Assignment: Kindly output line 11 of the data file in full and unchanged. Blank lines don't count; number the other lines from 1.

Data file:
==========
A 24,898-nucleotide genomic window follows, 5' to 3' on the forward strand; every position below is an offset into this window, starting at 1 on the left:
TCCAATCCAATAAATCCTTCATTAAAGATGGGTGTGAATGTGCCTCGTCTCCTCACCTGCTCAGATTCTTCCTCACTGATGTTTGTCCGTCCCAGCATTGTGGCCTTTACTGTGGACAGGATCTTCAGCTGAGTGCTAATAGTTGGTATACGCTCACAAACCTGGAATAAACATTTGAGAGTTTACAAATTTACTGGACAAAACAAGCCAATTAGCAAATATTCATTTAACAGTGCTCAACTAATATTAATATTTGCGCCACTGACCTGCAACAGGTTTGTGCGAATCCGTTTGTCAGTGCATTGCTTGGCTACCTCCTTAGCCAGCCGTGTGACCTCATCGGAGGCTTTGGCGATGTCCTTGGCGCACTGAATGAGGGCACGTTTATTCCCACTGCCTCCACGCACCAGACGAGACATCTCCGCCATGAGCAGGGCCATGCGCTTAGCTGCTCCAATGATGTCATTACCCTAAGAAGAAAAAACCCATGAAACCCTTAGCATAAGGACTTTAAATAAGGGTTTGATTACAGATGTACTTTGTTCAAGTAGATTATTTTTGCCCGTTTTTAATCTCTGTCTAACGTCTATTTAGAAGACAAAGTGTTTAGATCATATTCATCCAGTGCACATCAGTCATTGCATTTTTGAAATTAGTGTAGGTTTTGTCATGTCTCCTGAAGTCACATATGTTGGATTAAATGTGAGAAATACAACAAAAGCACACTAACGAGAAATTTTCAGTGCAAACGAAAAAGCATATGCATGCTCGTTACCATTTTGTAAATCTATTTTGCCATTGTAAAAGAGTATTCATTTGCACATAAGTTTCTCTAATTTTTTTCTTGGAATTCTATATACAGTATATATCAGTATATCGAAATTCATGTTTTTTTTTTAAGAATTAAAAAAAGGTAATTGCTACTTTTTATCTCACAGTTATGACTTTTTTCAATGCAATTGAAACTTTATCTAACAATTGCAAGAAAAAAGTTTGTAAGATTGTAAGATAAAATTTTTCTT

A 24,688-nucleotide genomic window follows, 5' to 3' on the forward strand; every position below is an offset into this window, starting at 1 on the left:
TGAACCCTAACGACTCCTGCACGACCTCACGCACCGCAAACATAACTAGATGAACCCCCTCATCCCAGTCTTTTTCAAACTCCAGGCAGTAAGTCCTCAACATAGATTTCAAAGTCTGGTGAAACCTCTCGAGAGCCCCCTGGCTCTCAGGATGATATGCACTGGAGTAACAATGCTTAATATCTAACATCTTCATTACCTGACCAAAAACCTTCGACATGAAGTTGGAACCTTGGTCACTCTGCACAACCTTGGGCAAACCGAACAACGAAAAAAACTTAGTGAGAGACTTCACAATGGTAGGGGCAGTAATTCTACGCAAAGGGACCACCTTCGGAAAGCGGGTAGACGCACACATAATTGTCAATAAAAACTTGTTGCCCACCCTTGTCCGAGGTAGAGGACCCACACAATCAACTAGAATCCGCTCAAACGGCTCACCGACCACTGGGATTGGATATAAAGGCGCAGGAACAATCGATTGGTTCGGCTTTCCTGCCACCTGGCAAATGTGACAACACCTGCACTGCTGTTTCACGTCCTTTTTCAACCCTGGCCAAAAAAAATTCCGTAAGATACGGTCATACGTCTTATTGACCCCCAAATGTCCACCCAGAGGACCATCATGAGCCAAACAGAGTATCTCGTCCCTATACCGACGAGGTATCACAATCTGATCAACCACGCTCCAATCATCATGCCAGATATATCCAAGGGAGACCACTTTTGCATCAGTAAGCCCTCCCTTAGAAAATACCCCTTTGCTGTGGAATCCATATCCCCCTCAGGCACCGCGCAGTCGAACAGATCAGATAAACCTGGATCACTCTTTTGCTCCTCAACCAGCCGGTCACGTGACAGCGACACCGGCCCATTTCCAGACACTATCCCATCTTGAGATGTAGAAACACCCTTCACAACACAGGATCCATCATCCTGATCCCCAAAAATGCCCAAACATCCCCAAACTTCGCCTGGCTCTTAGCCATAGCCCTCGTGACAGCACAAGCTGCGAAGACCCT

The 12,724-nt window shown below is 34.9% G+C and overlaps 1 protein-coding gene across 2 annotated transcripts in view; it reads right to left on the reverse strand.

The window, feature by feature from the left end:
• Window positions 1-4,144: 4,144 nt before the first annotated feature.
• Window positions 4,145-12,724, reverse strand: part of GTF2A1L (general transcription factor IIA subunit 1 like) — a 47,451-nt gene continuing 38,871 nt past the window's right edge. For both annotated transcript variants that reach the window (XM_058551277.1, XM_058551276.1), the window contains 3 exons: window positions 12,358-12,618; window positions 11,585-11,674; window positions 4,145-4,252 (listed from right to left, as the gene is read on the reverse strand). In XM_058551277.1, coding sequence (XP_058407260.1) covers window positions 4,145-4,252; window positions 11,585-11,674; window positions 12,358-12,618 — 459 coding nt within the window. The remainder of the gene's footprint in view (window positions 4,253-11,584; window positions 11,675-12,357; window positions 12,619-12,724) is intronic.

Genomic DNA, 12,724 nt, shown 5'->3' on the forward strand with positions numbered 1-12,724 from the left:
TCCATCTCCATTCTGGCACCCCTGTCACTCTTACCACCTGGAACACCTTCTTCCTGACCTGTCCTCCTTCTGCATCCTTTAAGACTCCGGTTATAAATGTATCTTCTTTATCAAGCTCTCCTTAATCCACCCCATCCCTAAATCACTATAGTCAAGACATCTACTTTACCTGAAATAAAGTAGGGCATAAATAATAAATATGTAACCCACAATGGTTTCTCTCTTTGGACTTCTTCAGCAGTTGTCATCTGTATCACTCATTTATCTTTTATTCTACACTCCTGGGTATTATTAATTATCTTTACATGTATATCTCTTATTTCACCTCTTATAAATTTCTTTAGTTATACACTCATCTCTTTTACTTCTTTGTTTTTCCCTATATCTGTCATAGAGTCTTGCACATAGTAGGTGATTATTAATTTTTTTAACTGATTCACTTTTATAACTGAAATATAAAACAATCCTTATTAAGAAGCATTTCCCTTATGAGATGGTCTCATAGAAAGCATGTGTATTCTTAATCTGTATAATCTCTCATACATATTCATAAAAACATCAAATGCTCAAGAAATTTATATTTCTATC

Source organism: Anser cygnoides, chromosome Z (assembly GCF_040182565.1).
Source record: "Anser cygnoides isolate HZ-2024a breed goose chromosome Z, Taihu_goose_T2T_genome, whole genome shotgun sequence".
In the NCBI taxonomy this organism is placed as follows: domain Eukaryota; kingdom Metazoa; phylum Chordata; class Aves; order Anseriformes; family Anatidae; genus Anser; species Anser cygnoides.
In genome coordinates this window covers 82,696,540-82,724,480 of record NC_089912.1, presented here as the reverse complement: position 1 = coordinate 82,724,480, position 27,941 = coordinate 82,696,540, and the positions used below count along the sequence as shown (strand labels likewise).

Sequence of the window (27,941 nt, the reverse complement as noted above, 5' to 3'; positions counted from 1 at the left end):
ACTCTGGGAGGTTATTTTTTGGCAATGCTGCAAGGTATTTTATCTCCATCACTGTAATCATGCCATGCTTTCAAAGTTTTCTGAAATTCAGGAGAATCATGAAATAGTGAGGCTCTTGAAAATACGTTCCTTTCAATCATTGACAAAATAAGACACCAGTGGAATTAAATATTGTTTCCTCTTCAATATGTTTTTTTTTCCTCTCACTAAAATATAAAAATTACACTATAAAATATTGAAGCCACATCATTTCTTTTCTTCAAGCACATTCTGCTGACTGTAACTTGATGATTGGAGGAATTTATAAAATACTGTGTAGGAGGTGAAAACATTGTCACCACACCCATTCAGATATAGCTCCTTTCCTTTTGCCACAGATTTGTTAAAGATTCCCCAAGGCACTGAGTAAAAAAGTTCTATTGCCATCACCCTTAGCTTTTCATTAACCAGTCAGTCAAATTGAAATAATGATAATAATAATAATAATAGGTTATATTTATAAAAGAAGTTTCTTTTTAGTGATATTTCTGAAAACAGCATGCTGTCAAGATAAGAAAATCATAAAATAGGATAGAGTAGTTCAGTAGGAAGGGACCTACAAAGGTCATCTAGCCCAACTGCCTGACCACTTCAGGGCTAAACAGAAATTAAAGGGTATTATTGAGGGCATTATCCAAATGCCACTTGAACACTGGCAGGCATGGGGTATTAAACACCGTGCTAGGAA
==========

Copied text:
Source organism: Anser cygnoides, chromosome Z (assembly GCF_040182565.1).